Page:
Wednesday, May 1, 2013

The Evangelical Purpose of the Church

Why are we Catholic?  What's the point?  I think this simple point is lost in a lot of the technical discussions Catholics (especially those in the blogosphere) engage in.  This point is lost to the detriment not just of our souls, but of Catholicism as a whole.  Indeed, one of the biggest problems we suffer in the Church today comes from getting the answer to these two questions wrong.  The comforting thought is that the problem we are experiencing today is something that Christians throughout history have confronted.  If we are to solve this problem, we should look to these sources.

St. Cyprian of Carthage is one such source.  He lived in the early third century, and is famous for opposing the Novatians and for his heroic martyrdom.  He also wrote the seminal work De Unitate Ecclesiae (On the Unity of the Church) which describes in beautiful detail the nature of the Catholic Church, and why it is important to Christians.

To St. Cyprian, the existence of the Church is for one simple, yet elegant purpose.  The Church exists to be salt for the earth, following the commandment of Christ.  (Matt 5:13)  Today we would say the Church exists to worship God, to uphold proper doctrine, even to save souls.  All of these are very important, but they are means to an end.  We want man to be saved because when he is saved, he is better than he could possibly be without it.  According to Cyprian, the only source of this good is Jesus Christ:

This [schism] happens, beloved brethren, so long as we do not return to the source of truth, as we do not seek the head nor keep the teaching of the heavenly Master.

This truth is also proclaimed by St. Ambrose, who proclaims in the Hexameron:

The Church shines not of its own light, but with that of Christ and takes its own splendor from the Sun of righteousness, so that it can say ‘It is no longer I who live, but Christ lives in me’.

 While the Church upholds this truth, Cyprian also states that the Church is meant to proclaim that truth.  He compares the Church to the sun when he says:

Thus also the Church, shone over with the light of the Lord, sheds forth her rays over the whole world, yet it is one light which is everywhere diffused, nor is the unity of the body separated.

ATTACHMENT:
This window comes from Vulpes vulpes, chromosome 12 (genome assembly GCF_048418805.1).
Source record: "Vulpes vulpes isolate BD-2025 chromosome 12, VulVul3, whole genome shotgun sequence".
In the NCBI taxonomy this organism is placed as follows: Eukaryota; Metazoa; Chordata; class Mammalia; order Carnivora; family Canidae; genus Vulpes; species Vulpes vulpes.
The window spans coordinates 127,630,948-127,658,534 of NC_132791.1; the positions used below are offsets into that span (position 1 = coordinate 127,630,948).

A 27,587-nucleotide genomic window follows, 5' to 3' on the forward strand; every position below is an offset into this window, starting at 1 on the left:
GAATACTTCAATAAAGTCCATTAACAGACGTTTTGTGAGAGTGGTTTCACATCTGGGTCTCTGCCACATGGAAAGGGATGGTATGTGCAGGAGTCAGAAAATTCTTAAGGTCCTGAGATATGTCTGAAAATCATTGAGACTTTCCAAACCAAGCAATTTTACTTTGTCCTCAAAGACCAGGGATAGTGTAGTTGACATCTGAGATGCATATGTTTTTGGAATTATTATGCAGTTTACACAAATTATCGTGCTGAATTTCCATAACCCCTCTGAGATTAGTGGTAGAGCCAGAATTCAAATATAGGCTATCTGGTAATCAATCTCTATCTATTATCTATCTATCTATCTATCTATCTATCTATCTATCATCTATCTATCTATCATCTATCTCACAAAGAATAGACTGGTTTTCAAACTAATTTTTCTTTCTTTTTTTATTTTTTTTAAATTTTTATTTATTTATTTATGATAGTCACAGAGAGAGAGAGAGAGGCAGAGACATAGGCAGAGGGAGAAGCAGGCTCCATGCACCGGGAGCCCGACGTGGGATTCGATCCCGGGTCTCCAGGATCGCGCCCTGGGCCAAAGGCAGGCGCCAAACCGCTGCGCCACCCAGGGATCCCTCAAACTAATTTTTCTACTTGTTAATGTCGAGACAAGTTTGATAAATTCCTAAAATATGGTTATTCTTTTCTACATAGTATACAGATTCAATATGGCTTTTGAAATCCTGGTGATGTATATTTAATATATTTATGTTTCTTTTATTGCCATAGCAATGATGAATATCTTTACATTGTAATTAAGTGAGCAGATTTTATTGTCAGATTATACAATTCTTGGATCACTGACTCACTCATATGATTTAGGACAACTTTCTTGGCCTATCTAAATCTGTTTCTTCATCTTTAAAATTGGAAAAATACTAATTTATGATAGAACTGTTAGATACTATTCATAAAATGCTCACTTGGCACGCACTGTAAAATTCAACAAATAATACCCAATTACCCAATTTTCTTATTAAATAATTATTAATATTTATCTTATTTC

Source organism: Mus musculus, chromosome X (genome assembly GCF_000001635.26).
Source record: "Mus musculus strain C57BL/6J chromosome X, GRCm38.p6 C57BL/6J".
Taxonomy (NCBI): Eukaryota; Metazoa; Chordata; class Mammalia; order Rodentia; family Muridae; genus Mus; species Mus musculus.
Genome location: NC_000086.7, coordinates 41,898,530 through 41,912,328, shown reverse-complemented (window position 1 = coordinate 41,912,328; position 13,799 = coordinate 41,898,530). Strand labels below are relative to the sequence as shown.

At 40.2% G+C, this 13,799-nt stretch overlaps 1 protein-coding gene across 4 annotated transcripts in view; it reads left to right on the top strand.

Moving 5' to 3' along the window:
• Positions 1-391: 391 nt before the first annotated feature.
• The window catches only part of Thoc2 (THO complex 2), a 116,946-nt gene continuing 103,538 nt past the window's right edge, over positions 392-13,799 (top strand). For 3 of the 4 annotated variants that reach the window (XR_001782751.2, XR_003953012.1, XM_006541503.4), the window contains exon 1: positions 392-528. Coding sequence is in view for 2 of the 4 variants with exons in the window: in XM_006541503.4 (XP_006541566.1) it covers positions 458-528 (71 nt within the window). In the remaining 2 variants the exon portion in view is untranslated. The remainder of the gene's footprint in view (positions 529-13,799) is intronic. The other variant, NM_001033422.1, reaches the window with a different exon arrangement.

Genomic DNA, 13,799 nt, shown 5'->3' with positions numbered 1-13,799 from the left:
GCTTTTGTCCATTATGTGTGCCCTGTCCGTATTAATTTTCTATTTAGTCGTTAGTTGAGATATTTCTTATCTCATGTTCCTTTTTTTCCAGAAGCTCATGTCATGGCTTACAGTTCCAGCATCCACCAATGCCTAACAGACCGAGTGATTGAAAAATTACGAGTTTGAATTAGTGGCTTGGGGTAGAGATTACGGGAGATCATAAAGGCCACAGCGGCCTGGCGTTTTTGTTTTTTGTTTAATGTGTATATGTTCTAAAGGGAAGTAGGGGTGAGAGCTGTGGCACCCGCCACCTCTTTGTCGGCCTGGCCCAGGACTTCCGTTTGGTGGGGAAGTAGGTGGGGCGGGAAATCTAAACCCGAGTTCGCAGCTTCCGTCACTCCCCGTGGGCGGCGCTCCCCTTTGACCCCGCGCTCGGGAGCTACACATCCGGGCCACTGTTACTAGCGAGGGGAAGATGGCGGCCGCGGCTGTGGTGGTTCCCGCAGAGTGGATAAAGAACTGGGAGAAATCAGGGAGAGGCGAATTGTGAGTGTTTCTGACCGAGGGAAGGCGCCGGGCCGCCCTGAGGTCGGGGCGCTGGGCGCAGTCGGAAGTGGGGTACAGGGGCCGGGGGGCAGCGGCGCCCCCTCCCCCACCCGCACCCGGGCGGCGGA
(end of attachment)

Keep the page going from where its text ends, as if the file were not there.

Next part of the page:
This speaks to the fundamentally evangelical nature of the Church.  What good is the light of the sun, if it does not enlighten everything?  If it tried to do something else, it would cease being the sun.  Indeed, eventually our sun will die when it loses its light.  When the Church (and her members) do not proclaim Christ as part of their nature, they lose their purpose.  

These truths have profound implications for our Church today.  I see this denied in (at least) two ways.  The first is what is a Catholicism of the believer which exists only within Church walls.  This is what secular culture wants us to be like.  Worship God all we want on Sundays, but make him another part of the pantheon of the secular gods of money, success, tolerance, choice, etc.  When we are doing this, we are trying to suppress the light of Christ which is meant to shine through us.  More often than not, we do this out of fear of mockery/rejection by the world.  We don't wish to enlighten the world, we wish to co-exist with it.

Another way this is denied is through a "let it burn" mentality.  In this scenario, the world is going to hell, there's absolutely nothing we can do to stop it, so we just hold onto the truth, forget the world, and let it burn into oblivion.  I believe this temptation is very strong for my traditionalist brethren, especially in a culture so radically opposed to Christ.  Sometimes we might even feel that way about the Church as a whole.  Let the modernists ruin everything, as long as we keep our Latin Mass.  The traditionalist movement doesn't exist to enrich the whole church, but rather to enrich our own desires.  In this case we've erected barriers to the light shining forth.  We reject "the mystery of the moon" in that we do not reflect Christ to the world, but rather our disdain for them.

I believe the writings of the Fathers will help to cure us of these two problems.  They dealt with a culture just like ours, and in many cases worse.  Pagan Rome permitted all kinds of abominations, and actively persecuted the small group known as Christians.  They didn't need to fear rejection, rejection was certain.  They needed to fear the sword coming down on their necks for professing Christ.  Further, pagan society was worse than ours, but they never believed in "let it burn", but rather viewed their blood as the seed which would transform entire civilizations.  These are the themes we will be covering in future installments of Cyprian's great treatise.

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